“This tedious aspect of life is something many people try to avoid via procrastination. We refuse to accept the difficult, dirty, tedious tasks in life, distracting ourselves instead with more amusing activities so as to avoid them. We avoid shouldering the boulder. But it should be remembered that for existential philosopher Albert Camus, Sisyphus found meaning and even contentment in accepting his fate. As must we all. As Friedrich Nietzsche put it: amor fati. Love your fate.”

I’m not sure about the fate part… and believe we can turn to God for reassurance of our ability to move forward.  But the article explores other aspects of procrastination and our daily life.  The author emphasizes living in the present, and that procrastination is an avoidance of the same.  And he speaks of passionately embracing what we do today.  In whatever way that I rationalize the things I need to do, or the priorities of the day, I know that unfortunately we can often find more exciting things to do rather than the mundane, repetitive tasks that really need done.

Eventually we come back to those things we need to do.  Finally we start in on something, and before we know it we’re musing along immersed in our work, doing more than we expected and perhaps less than we wanted.  But that’s okay, at least we’re living in that moment.  Getting lost in our work can be a good thing, especially if it’s something we enjoy.

When I find myself too consumed with things that “need done,” I look for a way to step back, or into that place of appreciation. I remember how I enjoy things more when the work is finished, with even completion as a short-term goal.  I hope that whatever work I do, I don’t lose the joy and beauty of the moment because of the seeming enormity of it all.

I’ll probably remember that orange sign for a while.  And in so many ways, I’m thankful to be able to work at all.

Cane Pole Fun

September 8th, 2008

After taking care of some chores last night we were looking at the pond and I thought out loud “It looks like a good time for fishing…”  The young boy jumped at the opportunity.  The air was cool and the water calm, and the evening had that late summer peacefulness with the droning of insects in the treetops.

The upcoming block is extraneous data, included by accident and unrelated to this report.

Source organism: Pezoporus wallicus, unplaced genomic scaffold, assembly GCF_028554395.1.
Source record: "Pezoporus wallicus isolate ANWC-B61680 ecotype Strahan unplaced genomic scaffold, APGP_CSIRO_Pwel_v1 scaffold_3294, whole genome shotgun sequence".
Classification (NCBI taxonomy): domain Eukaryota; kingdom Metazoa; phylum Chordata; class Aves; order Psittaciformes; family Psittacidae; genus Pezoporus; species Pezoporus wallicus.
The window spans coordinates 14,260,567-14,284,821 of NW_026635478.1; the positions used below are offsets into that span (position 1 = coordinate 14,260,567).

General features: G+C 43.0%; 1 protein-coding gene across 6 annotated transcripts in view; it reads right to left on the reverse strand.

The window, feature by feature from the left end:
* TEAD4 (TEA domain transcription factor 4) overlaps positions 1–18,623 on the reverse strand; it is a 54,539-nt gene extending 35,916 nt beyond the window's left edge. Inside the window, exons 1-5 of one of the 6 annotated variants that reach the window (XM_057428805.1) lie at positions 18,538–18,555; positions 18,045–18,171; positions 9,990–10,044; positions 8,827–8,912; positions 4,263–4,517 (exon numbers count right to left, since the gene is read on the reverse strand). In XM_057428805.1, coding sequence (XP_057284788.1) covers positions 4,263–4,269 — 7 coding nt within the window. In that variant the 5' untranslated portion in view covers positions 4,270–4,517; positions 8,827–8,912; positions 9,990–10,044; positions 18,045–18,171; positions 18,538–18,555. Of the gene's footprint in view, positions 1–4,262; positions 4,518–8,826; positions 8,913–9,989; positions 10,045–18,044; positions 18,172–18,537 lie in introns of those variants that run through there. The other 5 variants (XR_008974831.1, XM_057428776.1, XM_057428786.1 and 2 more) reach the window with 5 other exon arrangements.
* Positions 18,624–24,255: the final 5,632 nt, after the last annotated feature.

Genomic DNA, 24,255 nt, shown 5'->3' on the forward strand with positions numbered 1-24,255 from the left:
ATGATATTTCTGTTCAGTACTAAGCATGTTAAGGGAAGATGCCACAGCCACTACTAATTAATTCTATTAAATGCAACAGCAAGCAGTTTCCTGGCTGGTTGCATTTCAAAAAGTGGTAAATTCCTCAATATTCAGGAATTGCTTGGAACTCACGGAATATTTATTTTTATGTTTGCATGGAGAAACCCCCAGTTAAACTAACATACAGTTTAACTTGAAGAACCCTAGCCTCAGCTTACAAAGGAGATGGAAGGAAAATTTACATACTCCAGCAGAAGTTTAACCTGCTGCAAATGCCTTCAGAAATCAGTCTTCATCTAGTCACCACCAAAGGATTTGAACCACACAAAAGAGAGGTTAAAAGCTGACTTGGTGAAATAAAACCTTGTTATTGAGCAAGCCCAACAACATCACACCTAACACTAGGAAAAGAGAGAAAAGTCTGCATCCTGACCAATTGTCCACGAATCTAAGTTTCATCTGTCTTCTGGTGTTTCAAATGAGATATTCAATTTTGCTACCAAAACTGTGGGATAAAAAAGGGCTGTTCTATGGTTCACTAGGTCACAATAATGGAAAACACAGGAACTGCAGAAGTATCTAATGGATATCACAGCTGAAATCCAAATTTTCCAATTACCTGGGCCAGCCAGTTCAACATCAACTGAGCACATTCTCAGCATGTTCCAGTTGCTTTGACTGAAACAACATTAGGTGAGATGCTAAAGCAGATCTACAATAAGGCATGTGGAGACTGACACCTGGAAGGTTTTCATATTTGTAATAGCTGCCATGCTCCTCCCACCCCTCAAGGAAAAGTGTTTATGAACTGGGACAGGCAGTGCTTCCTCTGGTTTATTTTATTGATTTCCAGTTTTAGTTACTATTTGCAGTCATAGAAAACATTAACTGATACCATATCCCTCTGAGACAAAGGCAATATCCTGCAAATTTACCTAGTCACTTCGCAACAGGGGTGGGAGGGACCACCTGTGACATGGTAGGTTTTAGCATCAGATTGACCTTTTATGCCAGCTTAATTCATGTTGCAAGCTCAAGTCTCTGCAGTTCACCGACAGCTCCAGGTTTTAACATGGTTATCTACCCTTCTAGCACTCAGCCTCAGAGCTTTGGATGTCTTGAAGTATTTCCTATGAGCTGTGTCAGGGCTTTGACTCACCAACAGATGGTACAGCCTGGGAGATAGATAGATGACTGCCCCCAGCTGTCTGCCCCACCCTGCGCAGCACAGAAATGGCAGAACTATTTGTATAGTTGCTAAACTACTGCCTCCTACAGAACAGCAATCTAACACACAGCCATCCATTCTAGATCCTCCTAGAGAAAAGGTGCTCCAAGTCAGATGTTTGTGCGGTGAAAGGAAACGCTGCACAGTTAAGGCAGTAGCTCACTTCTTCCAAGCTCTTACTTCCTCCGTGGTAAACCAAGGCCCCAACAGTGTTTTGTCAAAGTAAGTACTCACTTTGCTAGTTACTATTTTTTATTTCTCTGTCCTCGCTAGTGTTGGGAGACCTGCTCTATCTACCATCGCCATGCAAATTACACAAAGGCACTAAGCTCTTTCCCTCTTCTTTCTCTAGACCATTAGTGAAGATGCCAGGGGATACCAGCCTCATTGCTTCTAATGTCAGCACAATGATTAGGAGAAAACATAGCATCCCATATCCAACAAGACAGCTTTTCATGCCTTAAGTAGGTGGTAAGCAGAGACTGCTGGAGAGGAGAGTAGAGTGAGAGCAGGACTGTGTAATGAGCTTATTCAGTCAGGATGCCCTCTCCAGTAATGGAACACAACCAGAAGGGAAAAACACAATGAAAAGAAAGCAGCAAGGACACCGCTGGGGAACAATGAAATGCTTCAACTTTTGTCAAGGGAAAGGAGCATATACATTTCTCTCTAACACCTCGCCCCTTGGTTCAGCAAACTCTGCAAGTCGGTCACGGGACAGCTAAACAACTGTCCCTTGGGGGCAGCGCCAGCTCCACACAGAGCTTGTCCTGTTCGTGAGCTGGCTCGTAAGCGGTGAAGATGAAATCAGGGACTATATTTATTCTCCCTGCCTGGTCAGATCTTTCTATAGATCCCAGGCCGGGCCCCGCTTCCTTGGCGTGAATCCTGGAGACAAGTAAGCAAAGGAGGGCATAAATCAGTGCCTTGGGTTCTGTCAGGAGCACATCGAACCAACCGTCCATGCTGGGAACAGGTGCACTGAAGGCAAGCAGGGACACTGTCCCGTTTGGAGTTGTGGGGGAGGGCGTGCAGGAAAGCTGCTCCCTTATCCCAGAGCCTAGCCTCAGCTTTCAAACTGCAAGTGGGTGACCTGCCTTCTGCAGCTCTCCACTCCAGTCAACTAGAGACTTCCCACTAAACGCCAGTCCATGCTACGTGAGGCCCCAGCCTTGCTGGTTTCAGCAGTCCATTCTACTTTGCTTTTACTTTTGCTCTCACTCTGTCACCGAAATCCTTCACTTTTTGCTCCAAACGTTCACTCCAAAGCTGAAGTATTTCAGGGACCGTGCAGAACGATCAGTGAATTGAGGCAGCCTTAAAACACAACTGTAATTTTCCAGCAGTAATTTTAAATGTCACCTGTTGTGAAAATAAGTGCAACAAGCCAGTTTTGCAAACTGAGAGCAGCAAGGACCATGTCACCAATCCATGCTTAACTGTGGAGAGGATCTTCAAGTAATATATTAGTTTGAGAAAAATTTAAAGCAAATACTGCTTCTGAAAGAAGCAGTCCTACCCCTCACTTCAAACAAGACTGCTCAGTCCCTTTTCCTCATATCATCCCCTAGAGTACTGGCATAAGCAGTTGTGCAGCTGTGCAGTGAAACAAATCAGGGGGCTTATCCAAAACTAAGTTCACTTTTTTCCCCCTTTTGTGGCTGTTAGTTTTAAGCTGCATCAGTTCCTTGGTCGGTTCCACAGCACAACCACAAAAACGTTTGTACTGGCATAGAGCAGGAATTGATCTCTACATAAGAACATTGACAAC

We found his fishing pole in the barn.  Nothing fancy, just a simple cane pole with a hook and a bobber.  He has some other colorful fishing poles with fancy reels and superheroes.  But he appreciates the straight-forward approach to pond fishing with a long cane pole.  You just find a few worms and a good spot on the bank, throw the line a few yards out in the water and sit back and relax.

After getting a few worms from the garden we headed down and picked out a likely spot.  He put the worms on the hook all by himself, and threw the line in the water.  He had just settled down on his stump when Bloop! his bobber plunged under water.  “I got one!” he yells, telling me to “Come here! Come here!”  So I watch the smile on his face as he tussles with the fish and help him to pull it in through the weeds.  

Catching Bass with a cane pole

He’s not too sure about sticking his thumb in that great big maw to get the hook out, but knows the reason they call them Largemouth Bass.  We do it together talking about why the fish has such a big mouth.  He holds a tenuous thumb on the bristle-brush jaw of the fish while I help him take out the hook, and then he throws it back into the water and jumps up clapping his hands.

He catches two more after a while, getting more comfortable with the fish.  We let them go and soon we run out of worms.  “That was fun!” he says as we head back to the house.  It surely was.  He loves that cane pole, and I do too. 

Life and Ice Cream Dreams

August 31st, 2008

Why is it we surround ourselves with living things?   No matter where we choose to live, we seek life in the world around us.  We join with others to begin families, develop friendships and seek things greater than ourselves that inspire us and fire the imagination of the soul.

Sometimes it’s the simple things, and we choose kittens or other creatures to share our lives with.